Jayne Dowle: Royal visit to Barnsley gives William and Kate a chance to see true side of the North

The Duke and Duchess of Cambridge at Centrepoint in Barnsley. Picture: Charlotte Graham.
The Duke and Duchess of Cambridge at Centrepoint in Barnsley. Picture: Charlotte Graham.
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It’s not every day we receive a Royal visit in Barnsley. And it’s not every day that the heir to the throne turns 70. That the two things should have collided so serendipitously is news enough.

However, the fact that Prince William, the Duke of Cambridge, made the visit to South Yorkshire on the day of his father’s milestone birthday makes it more than a nib (news in brief) in the daily round-up.

And for it to be to a Centrepoint hostel, a charity supported by his late mother. Well, my old news editor used to say that two things were a coincidence and three made a story.

I was expecting all the children to be given the day off school and for the town to be bedecked in Union Jacks. Then again, I’m old enough to remember when HRH The Queen came to visit the town centre in the 1970s, when the world was a very different place. It’s probably best to not talk about the giggly attempt at country dancing my class performed as the monarch made her stately progression along Cheapside. However, the presence of royalty in our humble little town clearly made an impact on my young mind.

It’s one I’ve found difficult to shake off. I’m not the kind of Royalist who camps out in the street, but contrasts and comparisons between our first family and our own families have never lessened their hold on my imagination.

I wanted to go and bear witness to the arrival of Kate and William – and see them in the flesh for the first time – but public details of the visit were scant. Also, try as I might, I couldn’t persuade my 13-year-old daughter, also an ardent Royal watcher, to come with me. Despite my entreaties to invent a brief dentist appointment for this momentous occasion, she refused to sabotage her school attendance record for the sake of checking out Kate’s travelling costume.

I suppose that this says much about modern attitudes to Royalty. The response across Barnsley was generally muted. On social media, it’s mostly been people with names like Irene and Mavis who have showed the most enthusiasm. Their polite voices were drowned out by more hard-nosed commentators lambasting the cost of policing the visit and so on.

All in all, this appointment was treated as a low-key affair. Earlier in the day William and Kate had been in Rotherham to open the new £50m McLaren factory. Then they arrived in Barnsley to visit a hostel which helps homeless young people get back on their feet. The Cambridges helped to prepare lunch and opened a ‘‘learning hub’’. Centrepoint was a charity close to the heart of William’s mother, the late Princess of Wales, and he is now patron. I wonder what he thought of the young people he met here. In fact, I wonder what he thought of Barnsley altogether.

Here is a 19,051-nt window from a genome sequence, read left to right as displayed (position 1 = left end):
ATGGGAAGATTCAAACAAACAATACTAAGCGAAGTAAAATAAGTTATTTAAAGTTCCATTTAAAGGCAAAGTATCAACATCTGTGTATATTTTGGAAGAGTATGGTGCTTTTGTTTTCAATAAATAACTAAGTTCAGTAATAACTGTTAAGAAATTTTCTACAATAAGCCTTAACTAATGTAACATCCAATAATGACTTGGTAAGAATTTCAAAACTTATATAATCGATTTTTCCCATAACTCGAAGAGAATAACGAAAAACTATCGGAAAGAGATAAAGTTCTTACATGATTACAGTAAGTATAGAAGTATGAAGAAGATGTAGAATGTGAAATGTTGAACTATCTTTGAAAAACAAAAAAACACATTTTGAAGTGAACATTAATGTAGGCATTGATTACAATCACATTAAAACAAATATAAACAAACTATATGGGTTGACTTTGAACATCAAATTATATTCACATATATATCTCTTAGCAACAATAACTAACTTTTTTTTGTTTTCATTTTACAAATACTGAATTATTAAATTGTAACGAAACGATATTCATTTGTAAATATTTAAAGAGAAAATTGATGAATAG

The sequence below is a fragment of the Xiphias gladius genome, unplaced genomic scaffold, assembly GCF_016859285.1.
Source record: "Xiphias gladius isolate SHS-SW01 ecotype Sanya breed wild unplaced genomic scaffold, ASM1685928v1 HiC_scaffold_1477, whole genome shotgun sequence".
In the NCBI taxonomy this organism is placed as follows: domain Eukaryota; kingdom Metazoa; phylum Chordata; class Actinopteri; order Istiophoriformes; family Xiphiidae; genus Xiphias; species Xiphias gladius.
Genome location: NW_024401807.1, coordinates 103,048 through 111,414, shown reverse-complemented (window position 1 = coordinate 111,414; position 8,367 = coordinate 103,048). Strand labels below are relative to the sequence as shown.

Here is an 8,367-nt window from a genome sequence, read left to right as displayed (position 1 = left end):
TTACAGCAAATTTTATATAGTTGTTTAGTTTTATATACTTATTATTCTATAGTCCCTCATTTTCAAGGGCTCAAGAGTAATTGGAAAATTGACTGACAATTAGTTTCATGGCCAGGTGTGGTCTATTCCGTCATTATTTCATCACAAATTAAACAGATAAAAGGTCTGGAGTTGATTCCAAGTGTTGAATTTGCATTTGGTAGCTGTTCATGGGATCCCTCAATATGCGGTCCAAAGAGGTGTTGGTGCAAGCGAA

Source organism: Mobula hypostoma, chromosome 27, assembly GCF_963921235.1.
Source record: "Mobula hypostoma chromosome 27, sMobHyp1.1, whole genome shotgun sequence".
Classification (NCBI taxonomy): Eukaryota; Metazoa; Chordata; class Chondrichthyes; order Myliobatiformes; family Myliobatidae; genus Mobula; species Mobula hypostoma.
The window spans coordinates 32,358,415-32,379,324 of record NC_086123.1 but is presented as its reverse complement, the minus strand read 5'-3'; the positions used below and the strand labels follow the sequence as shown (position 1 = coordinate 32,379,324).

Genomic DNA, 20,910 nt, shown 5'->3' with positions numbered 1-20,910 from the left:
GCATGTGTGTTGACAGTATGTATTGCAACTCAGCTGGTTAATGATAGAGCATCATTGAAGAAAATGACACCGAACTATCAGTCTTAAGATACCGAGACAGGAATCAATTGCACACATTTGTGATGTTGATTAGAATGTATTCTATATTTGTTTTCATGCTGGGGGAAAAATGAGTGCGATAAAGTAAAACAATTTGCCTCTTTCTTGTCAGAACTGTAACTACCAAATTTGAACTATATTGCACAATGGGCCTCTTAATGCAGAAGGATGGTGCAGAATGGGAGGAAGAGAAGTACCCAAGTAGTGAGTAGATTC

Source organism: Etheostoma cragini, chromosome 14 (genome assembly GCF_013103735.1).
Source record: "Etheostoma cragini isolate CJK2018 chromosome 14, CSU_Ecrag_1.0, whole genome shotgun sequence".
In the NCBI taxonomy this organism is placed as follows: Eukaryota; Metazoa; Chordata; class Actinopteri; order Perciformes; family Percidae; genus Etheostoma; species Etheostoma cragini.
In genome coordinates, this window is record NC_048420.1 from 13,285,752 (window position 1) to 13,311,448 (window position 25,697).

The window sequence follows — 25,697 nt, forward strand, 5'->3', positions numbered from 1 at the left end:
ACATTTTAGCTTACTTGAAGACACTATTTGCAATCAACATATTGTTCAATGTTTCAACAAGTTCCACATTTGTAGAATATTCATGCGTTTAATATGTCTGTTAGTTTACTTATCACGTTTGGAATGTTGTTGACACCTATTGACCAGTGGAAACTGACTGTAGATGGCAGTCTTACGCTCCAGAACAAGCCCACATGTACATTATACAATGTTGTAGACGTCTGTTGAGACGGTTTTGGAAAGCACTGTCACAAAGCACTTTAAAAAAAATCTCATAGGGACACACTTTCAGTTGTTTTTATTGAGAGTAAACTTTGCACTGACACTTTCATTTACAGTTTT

It may have been under the radar, but at least this visit gave the Royals the opportunity to speak directly with ordinary people rather than make small talk with puffed-up dignitaries. I hope that they learned that social problems – homelessness and its close cousins of poverty, addictions and mental health issues – do not just affect those who live in big cities, including London.

I’d like to think that talking to some of the 60 young people who use this centre gave the Royal couple some insight into the problems which so often go unnoticed, such as the instances of teenagers forced out of their family homes by difficult circumstances and left with no option but the street.

In Barnsley, both William and Kate will have encountered a side of the North of England not often portrayed truthfully to the rest of the country. Friendly, upfront and not half as belligerent as some would believe us to be.

I don’t know which route the royal cortege would have taken from Rotherham to Barnsley, although I did think about all the possible B-roads they might have travelled and what they would have seen along the way. Did they think that not so long ago, those forlorn villages they passed were thriving coalfield community hubs? Did they look on the former spoil heaps, replanted with greenery and realise that men once toiled underneath?

My musings were underpinned by a sense of history. I couldn’t help but think of the grandees of Wentworth Woodhouse and Wortley Hall, who just over a century ago had their own train stations to alight from among the smoke and grime of the coal industry and ironworks which formed the bedrock of their wealth. You wouldn’t have found them elbows-deep washing up pots with the homeless.

Those who scoff at the Royals coming to visit Barnsley would do well to remember that only a few short generations ago, such an engagement would never have happened. I hope that this brief visit on a rainy mid-week morning teaches the cynics and the class-warriors that much has changed in this country. And not all of it for the bad.